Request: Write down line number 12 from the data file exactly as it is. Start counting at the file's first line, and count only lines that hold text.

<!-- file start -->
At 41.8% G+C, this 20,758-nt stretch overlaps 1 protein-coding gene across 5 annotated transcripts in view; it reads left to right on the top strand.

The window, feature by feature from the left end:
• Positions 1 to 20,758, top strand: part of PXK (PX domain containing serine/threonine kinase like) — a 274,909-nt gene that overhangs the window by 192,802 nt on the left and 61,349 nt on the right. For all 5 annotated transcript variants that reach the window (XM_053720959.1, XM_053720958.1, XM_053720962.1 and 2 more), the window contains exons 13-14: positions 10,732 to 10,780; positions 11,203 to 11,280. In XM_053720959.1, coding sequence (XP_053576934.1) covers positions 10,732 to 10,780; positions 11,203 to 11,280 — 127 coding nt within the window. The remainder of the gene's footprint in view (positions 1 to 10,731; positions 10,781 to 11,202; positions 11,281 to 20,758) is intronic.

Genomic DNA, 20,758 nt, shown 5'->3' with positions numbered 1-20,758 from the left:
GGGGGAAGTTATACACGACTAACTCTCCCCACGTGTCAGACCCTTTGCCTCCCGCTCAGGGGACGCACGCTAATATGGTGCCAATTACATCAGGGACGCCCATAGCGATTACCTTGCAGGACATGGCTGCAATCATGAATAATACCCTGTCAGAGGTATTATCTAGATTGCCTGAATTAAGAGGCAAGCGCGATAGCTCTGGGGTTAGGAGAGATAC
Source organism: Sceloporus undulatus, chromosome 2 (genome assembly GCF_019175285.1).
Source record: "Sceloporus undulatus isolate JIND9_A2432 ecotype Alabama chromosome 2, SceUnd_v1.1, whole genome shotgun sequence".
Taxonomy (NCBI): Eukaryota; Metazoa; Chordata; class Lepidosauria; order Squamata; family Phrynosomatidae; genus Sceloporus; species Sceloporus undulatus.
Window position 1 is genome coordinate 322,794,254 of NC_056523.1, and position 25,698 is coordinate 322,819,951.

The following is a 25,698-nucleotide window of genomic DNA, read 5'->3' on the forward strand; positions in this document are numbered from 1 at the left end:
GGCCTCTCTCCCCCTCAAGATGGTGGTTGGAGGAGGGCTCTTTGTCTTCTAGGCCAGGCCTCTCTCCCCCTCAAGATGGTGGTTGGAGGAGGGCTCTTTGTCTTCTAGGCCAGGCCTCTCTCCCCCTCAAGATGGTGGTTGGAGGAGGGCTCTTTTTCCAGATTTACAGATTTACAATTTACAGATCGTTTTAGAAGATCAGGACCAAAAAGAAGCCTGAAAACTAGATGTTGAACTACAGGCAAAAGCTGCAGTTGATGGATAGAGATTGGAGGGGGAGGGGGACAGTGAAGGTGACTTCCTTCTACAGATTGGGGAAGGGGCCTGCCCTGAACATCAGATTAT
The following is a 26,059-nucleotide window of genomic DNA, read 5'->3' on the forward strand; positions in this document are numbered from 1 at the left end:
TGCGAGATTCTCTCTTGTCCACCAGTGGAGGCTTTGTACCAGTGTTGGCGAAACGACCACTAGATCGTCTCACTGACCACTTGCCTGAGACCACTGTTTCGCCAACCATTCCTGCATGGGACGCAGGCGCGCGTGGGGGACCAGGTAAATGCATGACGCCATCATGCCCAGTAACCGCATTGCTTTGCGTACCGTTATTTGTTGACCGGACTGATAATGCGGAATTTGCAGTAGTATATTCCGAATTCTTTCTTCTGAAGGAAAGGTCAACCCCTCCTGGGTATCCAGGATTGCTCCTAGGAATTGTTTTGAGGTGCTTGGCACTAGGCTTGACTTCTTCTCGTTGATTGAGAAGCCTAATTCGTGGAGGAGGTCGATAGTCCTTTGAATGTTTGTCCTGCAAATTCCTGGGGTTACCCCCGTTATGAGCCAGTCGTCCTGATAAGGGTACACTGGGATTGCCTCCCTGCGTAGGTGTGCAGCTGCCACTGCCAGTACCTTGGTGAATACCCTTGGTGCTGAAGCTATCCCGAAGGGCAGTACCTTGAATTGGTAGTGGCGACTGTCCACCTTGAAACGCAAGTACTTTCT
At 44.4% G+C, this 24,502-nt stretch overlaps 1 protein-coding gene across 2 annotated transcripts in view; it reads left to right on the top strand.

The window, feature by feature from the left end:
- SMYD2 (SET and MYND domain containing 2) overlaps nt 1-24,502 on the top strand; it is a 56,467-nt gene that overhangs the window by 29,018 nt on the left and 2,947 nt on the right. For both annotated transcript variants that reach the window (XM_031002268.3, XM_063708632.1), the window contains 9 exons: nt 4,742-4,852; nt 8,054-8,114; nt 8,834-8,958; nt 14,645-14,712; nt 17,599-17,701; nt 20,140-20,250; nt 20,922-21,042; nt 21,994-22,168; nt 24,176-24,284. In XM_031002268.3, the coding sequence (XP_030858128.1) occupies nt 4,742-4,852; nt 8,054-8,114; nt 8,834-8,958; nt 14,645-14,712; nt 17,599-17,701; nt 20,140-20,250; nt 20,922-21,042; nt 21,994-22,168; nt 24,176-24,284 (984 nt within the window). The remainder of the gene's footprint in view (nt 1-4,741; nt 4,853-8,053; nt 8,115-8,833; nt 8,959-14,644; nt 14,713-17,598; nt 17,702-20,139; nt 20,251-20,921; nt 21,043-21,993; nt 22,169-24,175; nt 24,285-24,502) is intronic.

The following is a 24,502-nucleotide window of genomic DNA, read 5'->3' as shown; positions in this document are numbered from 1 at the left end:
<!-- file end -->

The following is a 26,059-nucleotide window of genomic DNA, read 5'->3' on the forward strand; positions in this document are numbered from 1 at the left end: